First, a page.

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From Lee Breisacher <>
Subject RE: [pool] addObject/makeObject synchronization again
Date Mon, 07 Jul 2008 17:58:07 GMT
Hm, now I've just into something else that's quite puzzling. When I set the WhenExhaustedAction
to WHEN_EXHAUSTED_BLOCK, doing a returnObject() does not seem to unblock the borrower. Am
I completely misunderstanding how WHEN_EXHAUSTED_BLOCK is supposed to work? Here's the test:

 - in thread A, exhaust the pool by borrowing all the available objects, then call borrowObject()
once more. That waits.
 - in thread B, return one of the borrowed objects. That should unblock thread A, right? It
does not.

Is this a gaping bug - hard to believe it's never been encountered before.



> -----Original Message-----
> From: Lee Breisacher []
> Sent: Monday, July 07, 2008 9:46 AM
> To: Jakarta Commons Users List
> Subject: [pool] addObject/makeObject synchronization again
> Hi all. Referring to POOL-108, recall late last year there
> was a problem with GenericObjectPool being overly
> synchronized. In particular, I'm concerned with addObject()
> and the fact that the call to factory.makeObject() was
> synchronized and causing performance problems.
> At that time, Phil Steitz made some excellent suggestions for
> fixing it - see this JIRA entry:
> =12547740#action_12547740, and the patches attached to
> POOL-108 indeed fix the problem. Related to this is POOL-93
> which has some similar patches attached to it. However, after
> the various patches were applied, version 1.4 went out like this:
>     public synchronized void addObject() throws Exception {
>         . . . .
>         Object obj = _factory.makeObject();
>         . . . .
> Which means POOL-108 is not actually fixed! The performance
> problem is still there.
> I believe the call to makeObject should be outside of the
> lock (as seen in the patch attached to POOL-108), so  it
> should look like this:
>     public void addObject() throws Exception {
>         assertOpen();
>         if (_factory == null) {
>             throw new IllegalStateException("Cannot add
> objects without a factory.");
>         }
>         Object obj = _factory.makeObject();
>         synchronized(this) {
>         try {
>             assertOpen();
>             addObjectToPool(obj, false);
>         } catch (IllegalStateException ex) { // Pool closed
>             try {
>                 _factory.destroyObject(obj);
>             } catch (Exception ex2) {
>                 // swallow
>             }
>             throw ex;
>         }
>       }
>     }
> I pulled over the sources and made this change in my local
> copy. One of the unit tests failed, but closer examination
> revealed that the test was not quite right, so I fixed that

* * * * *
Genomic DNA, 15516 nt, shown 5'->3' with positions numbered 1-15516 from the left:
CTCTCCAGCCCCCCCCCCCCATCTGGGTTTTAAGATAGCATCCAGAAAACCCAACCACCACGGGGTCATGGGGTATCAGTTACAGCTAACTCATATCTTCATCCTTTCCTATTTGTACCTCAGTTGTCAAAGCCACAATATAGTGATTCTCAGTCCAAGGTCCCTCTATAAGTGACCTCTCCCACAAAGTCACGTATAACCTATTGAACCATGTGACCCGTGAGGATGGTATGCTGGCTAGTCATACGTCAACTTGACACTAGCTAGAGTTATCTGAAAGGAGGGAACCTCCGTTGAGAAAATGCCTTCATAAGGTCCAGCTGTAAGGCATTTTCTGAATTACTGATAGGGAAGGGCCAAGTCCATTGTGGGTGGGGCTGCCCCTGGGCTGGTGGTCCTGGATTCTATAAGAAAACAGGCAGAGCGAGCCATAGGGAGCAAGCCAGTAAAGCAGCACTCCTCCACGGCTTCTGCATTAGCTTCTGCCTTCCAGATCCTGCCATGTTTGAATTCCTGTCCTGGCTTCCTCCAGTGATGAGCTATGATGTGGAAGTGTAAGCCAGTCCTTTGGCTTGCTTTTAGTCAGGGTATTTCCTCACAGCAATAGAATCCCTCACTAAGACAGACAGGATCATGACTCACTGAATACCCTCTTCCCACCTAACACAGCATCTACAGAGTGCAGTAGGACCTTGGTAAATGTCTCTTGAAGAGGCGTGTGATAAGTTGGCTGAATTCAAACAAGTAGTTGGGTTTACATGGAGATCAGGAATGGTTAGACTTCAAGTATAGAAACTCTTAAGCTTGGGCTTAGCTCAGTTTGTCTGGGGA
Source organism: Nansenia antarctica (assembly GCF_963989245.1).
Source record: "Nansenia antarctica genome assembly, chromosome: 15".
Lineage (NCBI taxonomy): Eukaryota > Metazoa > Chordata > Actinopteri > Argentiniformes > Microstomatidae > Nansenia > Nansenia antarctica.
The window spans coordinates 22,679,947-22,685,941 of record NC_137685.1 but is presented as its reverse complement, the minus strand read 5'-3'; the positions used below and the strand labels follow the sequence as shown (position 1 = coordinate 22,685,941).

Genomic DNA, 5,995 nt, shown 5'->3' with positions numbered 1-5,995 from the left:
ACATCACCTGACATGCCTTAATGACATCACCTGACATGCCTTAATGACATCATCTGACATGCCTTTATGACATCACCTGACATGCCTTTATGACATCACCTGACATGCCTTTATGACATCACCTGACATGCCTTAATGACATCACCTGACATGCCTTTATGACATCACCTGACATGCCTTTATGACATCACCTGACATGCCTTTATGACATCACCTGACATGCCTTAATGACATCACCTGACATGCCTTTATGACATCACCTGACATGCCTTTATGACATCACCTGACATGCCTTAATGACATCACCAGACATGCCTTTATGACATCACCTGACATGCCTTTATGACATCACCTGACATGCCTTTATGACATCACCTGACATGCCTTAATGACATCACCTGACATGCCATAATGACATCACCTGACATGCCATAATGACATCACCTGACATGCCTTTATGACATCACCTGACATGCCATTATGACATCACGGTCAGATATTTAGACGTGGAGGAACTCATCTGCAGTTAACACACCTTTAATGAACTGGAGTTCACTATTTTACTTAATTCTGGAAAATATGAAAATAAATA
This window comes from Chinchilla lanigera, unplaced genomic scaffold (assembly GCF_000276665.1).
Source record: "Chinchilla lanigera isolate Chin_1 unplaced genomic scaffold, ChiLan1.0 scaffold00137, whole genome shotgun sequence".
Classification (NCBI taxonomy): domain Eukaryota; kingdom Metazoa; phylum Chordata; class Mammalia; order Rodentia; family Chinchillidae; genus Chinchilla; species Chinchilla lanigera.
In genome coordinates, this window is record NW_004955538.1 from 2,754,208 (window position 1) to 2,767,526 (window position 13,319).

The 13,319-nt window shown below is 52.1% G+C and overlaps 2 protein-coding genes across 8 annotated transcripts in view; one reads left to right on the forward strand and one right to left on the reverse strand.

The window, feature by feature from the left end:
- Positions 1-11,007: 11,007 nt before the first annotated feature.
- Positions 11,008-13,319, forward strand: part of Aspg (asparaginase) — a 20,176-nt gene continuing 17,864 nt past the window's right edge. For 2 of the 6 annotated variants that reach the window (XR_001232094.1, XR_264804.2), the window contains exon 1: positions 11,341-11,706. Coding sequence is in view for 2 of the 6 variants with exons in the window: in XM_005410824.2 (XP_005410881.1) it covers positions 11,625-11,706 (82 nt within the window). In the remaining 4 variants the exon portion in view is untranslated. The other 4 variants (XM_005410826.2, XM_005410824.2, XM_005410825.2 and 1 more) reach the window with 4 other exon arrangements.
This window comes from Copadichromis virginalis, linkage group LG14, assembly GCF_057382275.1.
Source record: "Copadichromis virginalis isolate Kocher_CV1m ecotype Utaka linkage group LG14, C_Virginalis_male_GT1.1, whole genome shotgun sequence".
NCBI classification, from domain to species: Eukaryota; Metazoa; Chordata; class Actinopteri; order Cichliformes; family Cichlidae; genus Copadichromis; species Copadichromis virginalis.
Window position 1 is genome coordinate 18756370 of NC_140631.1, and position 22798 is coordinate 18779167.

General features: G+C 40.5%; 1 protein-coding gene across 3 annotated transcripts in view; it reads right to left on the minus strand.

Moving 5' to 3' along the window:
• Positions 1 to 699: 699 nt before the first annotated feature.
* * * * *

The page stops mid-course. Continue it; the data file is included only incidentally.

> and now all the unit tests pass (both with the synchronized
> change and without it).  I'm working on a new unit test right
> now that will demonstrate the problem with the current 1.4
> (overly synchronized) version.
> So, my primary question is: Does everyone agree with this
> fix? Should I re-open POOL-108, or create a new JIRA, or is
> commons-pool 1.x at end-of-life and I should just use my
> locally edited copy and be done with it?
> Note that I discussed this briefly off-list with Phil and his
> response (with further comments and questions from me) are below...
> > 1) The fixes in 1.4 solve the bulk of the real practical
> problem.  The
> > hot-and-heavy access to a production pool should not involve
> > addObject.
> > This method is only used to pre-fill a pool or by the
> > (dreaded) Evictor when trying to maintain minIdle (a bad
> practice in
> > most cases).  The basic borrow-return sequence that most
> apps hammer
> > in production has the factory methods outside of synxhronized scope
> > now.
> I don't understand why the Evictor is "dreaded" and why
> minIdle is a "bad practice". Can someone elaborate on that?
> Maintaining a minIdle works fabulously for our application.
> The objects in our pool are rather heavyweight and can take
> several seconds to create. Also, our usage pattern is such
> that a small number of objects in the pool is usually
> sufficient, but occasional spikes require extra objects, so
> having the background Evictor (obviously not a great name for
> it now that it also maintains the minIdle level) keeping the
> pool filled is a good thing.
> > 2) addObject is broken in another way that I did not want to make
> > worse in 1.4 - it does no accounting, so it is possible to add more
> > than maxActive objects to the pool using this method.
> Forcing it to
> > lock the pool while it does its work makes it less likely that the
> > pool will grow way beyond maxActive when invoking this
> method.  This
> > issue raises a larger problem that is hard to address with backward
> > compatibility in mind, which is what exactly does maxActive
> mean?  The
> > documentation is not chrystal clear and any way to make it clear
> > requires either a convoluted explanation of all of the
> strange corner
> > cases that people may be depending on in their applications or
> > cleaning things up in a way that may break some people.
> I'm not sure this problem really exists (I found the JIRA for
> it - POOL-120). Like I said, when I tweaked the unit tests
> slightly, I could no longer reproduce this problem (with the
> "weaker" synchronization like I'm suggesting).  And yeah, we
> don't use maxActive (does anyone?) and it does seem like a
> bit of an odd feature. We do have a notion of maxTotal (idle
> + active), but that's outside the pool implementation.
> Anyway, thanks for your time...
> Lee
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